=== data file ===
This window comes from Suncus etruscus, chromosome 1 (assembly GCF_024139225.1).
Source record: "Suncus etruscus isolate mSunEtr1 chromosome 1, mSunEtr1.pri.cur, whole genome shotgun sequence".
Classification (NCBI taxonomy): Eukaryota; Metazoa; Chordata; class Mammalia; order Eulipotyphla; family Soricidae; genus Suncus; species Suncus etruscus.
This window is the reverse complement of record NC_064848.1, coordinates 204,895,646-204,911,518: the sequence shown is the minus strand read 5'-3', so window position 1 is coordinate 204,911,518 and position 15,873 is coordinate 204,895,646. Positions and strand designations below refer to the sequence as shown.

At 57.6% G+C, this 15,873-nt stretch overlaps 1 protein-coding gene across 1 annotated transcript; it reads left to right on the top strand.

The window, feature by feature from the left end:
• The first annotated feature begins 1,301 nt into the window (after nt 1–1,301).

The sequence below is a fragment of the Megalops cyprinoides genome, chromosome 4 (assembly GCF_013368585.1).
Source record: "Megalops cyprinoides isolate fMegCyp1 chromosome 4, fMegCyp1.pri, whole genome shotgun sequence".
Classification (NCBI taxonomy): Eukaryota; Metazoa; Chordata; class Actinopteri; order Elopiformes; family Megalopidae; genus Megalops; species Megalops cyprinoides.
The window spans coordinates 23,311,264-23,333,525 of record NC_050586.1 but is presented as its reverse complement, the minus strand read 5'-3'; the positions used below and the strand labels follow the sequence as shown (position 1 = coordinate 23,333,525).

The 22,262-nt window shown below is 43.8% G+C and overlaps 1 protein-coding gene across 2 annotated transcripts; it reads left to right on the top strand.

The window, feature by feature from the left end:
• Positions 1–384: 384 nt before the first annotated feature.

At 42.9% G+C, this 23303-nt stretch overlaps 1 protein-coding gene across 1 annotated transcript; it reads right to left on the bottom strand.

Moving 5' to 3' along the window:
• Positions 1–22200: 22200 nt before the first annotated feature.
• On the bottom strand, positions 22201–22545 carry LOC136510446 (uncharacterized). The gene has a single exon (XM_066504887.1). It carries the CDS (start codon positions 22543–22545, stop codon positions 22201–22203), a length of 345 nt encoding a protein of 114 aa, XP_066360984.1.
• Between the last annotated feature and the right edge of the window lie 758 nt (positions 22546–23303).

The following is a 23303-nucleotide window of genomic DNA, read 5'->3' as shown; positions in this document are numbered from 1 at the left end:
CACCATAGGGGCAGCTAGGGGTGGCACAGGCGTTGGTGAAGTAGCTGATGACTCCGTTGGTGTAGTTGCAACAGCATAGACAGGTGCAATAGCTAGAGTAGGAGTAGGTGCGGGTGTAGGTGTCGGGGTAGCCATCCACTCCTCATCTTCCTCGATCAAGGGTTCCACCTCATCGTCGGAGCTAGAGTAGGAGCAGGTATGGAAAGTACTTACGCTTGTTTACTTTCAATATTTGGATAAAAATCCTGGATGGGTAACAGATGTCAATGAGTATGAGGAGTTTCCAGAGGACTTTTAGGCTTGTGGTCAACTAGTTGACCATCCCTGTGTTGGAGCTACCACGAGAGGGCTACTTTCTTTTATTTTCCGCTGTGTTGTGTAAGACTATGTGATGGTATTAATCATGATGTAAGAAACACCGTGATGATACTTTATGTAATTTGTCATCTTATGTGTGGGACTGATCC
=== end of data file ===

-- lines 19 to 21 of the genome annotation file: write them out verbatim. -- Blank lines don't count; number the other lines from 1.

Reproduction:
• Between the last annotated feature and the right edge of the window lie 758 nt (positions 22546–23303).

The following is a 23303-nucleotide window of genomic DNA, read 5'->3' as shown; positions in this document are numbered from 1 at the left end:
CACCATAGGGGCAGCTAGGGGTGGCACAGGCGTTGGTGAAGTAGCTGATGACTCCGTTGGTGTAGTTGCAACAGCATAGACAGGTGCAATAGCTAGAGTAGGAGTAGGTGCGGGTGTAGGTGTCGGGGTAGCCATCCACTCCTCATCTTCCTCGATCAAGGGTTCCACCTCATCGTCGGAGCTAGAGTAGGAGCAGGTATGGAAAGTACTTACGCTTGTTTACTTTCAATATTTGGATAAAAATCCTGGATGGGTAACAGATGTCAATGAGTATGAGGAGTTTCCAGAGGACTTTTAGGCTTGTGGTCAACTAGTTGACCATCCCTGTGTTGGAGCTACCACGAGAGGGCTACTTTCTTTTATTTTCCGCTGTGTTGTGTAAGACTATGTGATGGTATTAATCATGATGTAAGAAACACCGTGATGATACTTTATGTAATTTGTCATCTTATGTGTGGGACTGATCC